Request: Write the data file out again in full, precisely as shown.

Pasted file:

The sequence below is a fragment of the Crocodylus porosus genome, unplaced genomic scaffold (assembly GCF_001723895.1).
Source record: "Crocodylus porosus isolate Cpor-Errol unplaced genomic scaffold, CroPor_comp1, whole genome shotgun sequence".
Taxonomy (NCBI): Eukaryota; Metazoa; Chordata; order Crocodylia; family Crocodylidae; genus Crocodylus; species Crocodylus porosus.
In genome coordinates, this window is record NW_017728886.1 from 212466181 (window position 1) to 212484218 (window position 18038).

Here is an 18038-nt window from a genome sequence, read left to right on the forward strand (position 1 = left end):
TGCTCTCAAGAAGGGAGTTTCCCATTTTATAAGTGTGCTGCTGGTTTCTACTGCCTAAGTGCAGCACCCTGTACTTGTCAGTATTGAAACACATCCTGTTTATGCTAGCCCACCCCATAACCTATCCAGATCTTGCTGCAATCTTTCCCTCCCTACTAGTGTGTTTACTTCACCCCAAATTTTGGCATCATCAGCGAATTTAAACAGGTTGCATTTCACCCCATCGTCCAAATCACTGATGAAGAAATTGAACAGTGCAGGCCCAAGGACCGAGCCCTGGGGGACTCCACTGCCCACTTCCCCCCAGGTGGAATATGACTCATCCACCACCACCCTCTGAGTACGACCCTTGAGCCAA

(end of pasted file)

The sequence below is a fragment of the Crocodylus porosus genome, unplaced genomic scaffold (assembly GCF_001723895.1).
Source record: "Crocodylus porosus isolate Cpor-Errol unplaced genomic scaffold, CroPor_comp1, whole genome shotgun sequence".
Taxonomy (NCBI): Eukaryota; Metazoa; Chordata; order Crocodylia; family Crocodylidae; genus Crocodylus; species Crocodylus porosus.
In genome coordinates, this window is record NW_017728886.1 from 212466181 (window position 1) to 212484218 (window position 18038).

Here is an 18038-nt window from a genome sequence, read left to right on the forward strand (position 1 = left end):
TGCTCTCAAGAAGGGAGTTTCCCATTTTATAAGTGTGCTGCTGGTTTCTACTGCCTAAGTGCAGCACCCTGTACTTGTCAGTATTGAAACACATCCTGTTTATGCTAGCCCACCCCATAACCTATCCAGATCTTGCTGCAATCTTTCCCTCCCTACTAGTGTGTTTACTTCACCCCAAATTTTGGCATCATCAGCGAATTTAAACAGGTTGCATTTCACCCCATCGTCCAAATCACTGATGAAGAAATTGAACAGTGCAGGCCCAAGGACCGAGCCCTGGGGGACTCCACTGCCCACTTCCCCCCAGGTGGAATATGACTCATCCACCACCACCCTCTGAGTACGACCCTTGAGCCAA